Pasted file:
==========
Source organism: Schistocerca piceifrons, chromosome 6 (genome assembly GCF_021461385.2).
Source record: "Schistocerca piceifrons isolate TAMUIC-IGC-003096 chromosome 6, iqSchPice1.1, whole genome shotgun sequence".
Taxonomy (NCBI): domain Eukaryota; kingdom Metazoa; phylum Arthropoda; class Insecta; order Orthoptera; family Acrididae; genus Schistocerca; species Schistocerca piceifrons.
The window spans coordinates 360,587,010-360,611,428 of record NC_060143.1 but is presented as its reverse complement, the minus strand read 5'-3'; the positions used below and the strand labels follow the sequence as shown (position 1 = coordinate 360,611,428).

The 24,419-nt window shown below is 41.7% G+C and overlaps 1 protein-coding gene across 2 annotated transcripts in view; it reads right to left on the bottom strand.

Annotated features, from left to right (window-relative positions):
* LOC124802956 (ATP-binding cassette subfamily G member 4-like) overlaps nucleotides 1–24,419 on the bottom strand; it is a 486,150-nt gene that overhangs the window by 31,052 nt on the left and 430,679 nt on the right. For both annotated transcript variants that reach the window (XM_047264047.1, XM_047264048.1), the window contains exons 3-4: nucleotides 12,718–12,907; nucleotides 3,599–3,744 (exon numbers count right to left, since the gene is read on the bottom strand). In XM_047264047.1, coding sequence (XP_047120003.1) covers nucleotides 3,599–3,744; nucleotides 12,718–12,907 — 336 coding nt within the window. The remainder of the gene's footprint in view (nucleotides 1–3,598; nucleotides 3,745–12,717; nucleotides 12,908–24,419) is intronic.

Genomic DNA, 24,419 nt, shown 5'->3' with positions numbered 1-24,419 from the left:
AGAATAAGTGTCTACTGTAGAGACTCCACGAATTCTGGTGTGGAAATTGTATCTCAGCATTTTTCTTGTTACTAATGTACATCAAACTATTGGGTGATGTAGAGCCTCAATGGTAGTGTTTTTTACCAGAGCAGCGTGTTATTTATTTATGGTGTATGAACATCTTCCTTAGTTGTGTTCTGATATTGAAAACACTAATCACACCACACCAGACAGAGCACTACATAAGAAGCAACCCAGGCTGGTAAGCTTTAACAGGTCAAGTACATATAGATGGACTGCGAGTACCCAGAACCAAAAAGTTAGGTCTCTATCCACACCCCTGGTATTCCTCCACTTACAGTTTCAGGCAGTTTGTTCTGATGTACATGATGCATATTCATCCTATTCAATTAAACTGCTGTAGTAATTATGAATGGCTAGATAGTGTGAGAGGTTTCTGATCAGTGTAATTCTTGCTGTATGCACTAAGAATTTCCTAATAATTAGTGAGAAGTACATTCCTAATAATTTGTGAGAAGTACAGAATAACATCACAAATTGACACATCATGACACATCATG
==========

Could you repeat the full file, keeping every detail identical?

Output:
Source organism: Schistocerca piceifrons, chromosome 6 (genome assembly GCF_021461385.2).
Source record: "Schistocerca piceifrons isolate TAMUIC-IGC-003096 chromosome 6, iqSchPice1.1, whole genome shotgun sequence".
Taxonomy (NCBI): domain Eukaryota; kingdom Metazoa; phylum Arthropoda; class Insecta; order Orthoptera; family Acrididae; genus Schistocerca; species Schistocerca piceifrons.
The window spans coordinates 360,587,010-360,611,428 of record NC_060143.1 but is presented as its reverse complement, the minus strand read 5'-3'; the positions used below and the strand labels follow the sequence as shown (position 1 = coordinate 360,611,428).

The 24,419-nt window shown below is 41.7% G+C and overlaps 1 protein-coding gene across 2 annotated transcripts in view; it reads right to left on the bottom strand.

Annotated features, from left to right (window-relative positions):
* LOC124802956 (ATP-binding cassette subfamily G member 4-like) overlaps nucleotides 1–24,419 on the bottom strand; it is a 486,150-nt gene that overhangs the window by 31,052 nt on the left and 430,679 nt on the right. For both annotated transcript variants that reach the window (XM_047264047.1, XM_047264048.1), the window contains exons 3-4: nucleotides 12,718–12,907; nucleotides 3,599–3,744 (exon numbers count right to left, since the gene is read on the bottom strand). In XM_047264047.1, coding sequence (XP_047120003.1) covers nucleotides 3,599–3,744; nucleotides 12,718–12,907 — 336 coding nt within the window. The remainder of the gene's footprint in view (nucleotides 1–3,598; nucleotides 3,745–12,717; nucleotides 12,908–24,419) is intronic.

Genomic DNA, 24,419 nt, shown 5'->3' with positions numbered 1-24,419 from the left:
AGAATAAGTGTCTACTGTAGAGACTCCACGAATTCTGGTGTGGAAATTGTATCTCAGCATTTTTCTTGTTACTAATGTACATCAAACTATTGGGTGATGTAGAGCCTCAATGGTAGTGTTTTTTACCAGAGCAGCGTGTTATTTATTTATGGTGTATGAACATCTTCCTTAGTTGTGTTCTGATATTGAAAACACTAATCACACCACACCAGACAGAGCACTACATAAGAAGCAACCCAGGCTGGTAAGCTTTAACAGGTCAAGTACATATAGATGGACTGCGAGTACCCAGAACCAAAAAGTTAGGTCTCTATCCACACCCCTGGTATTCCTCCACTTACAGTTTCAGGCAGTTTGTTCTGATGTACATGATGCATATTCATCCTATTCAATTAAACTGCTGTAGTAATTATGAATGGCTAGATAGTGTGAGAGGTTTCTGATCAGTGTAATTCTTGCTGTATGCACTAAGAATTTCCTAATAATTAGTGAGAAGTACATTCCTAATAATTTGTGAGAAGTACAGAATAACATCACAAATTGACACATCATGACACATCATG